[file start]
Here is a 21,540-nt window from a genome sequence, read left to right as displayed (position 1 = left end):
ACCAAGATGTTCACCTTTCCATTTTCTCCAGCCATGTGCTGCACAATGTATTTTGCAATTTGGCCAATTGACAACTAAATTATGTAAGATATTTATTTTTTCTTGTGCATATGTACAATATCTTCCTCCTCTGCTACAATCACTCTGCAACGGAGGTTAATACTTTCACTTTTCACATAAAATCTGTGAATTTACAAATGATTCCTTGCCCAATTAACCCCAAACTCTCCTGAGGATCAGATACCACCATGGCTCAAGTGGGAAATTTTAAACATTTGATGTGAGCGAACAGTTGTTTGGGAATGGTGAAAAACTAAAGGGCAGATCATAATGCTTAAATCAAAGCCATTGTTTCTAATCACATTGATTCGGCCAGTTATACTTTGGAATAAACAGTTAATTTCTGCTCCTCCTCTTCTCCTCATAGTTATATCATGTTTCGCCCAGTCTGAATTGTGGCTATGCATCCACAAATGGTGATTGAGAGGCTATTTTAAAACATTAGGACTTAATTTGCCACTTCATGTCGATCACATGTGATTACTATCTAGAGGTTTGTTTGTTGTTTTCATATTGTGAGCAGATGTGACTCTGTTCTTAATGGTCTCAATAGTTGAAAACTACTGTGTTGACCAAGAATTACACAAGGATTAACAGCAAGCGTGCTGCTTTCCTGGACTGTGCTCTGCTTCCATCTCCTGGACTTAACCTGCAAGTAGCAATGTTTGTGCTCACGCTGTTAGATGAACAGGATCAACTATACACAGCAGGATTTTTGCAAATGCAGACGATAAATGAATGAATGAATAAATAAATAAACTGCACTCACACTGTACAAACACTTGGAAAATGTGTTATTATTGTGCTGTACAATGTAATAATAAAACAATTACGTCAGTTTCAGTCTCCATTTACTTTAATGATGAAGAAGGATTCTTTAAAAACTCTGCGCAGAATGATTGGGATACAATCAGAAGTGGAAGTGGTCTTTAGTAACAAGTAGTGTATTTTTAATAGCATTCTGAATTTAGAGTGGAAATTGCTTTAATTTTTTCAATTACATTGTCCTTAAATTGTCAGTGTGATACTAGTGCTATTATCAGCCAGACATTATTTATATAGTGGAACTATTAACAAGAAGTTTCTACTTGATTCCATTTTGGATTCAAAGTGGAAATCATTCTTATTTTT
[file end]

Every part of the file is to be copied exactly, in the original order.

Here is a 21,540-nt window from a genome sequence, read left to right as displayed (position 1 = left end):
ACCAAGATGTTCACCTTTCCATTTTCTCCAGCCATGTGCTGCACAATGTATTTTGCAATTTGGCCAATTGACAACTAAATTATGTAAGATATTTATTTTTTCTTGTGCATATGTACAATATCTTCCTCCTCTGCTACAATCACTCTGCAACGGAGGTTAATACTTTCACTTTTCACATAAAATCTGTGAATTTACAAATGATTCCTTGCCCAATTAACCCCAAACTCTCCTGAGGATCAGATACCACCATGGCTCAAGTGGGAAATTTTAAACATTTGATGTGAGCGAACAGTTGTTTGGGAATGGTGAAAAACTAAAGGGCAGATCATAATGCTTAAATCAAAGCCATTGTTTCTAATCACATTGATTCGGCCAGTTATACTTTGGAATAAACAGTTAATTTCTGCTCCTCCTCTTCTCCTCATAGTTATATCATGTTTCGCCCAGTCTGAATTGTGGCTATGCATCCACAAATGGTGATTGAGAGGCTATTTTAAAACATTAGGACTTAATTTGCCACTTCATGTCGATCACATGTGATTACTATCTAGAGGTTTGTTTGTTGTTTTCATATTGTGAGCAGATGTGACTCTGTTCTTAATGGTCTCAATAGTTGAAAACTACTGTGTTGACCAAGAATTACACAAGGATTAACAGCAAGCGTGCTGCTTTCCTGGACTGTGCTCTGCTTCCATCTCCTGGACTTAACCTGCAAGTAGCAATGTTTGTGCTCACGCTGTTAGATGAACAGGATCAACTATACACAGCAGGATTTTTGCAAATGCAGACGATAAATGAATGAATGAATAAATAAATAAACTGCACTCACACTGTACAAACACTTGGAAAATGTGTTATTATTGTGCTGTACAATGTAATAATAAAACAATTACGTCAGTTTCAGTCTCCATTTACTTTAATGATGAAGAAGGATTCTTTAAAAACTCTGCGCAGAATGATTGGGATACAATCAGAAGTGGAAGTGGTCTTTAGTAACAAGTAGTGTATTTTTAATAGCATTCTGAATTTAGAGTGGAAATTGCTTTAATTTTTTCAATTACATTGTCCTTAAATTGTCAGTGTGATACTAGTGCTATTATCAGCCAGACATTATTTATATAGTGGAACTATTAACAAGAAGTTTCTACTTGATTCCATTTTGGATTCAAAGTGGAAATCATTCTTATTTTT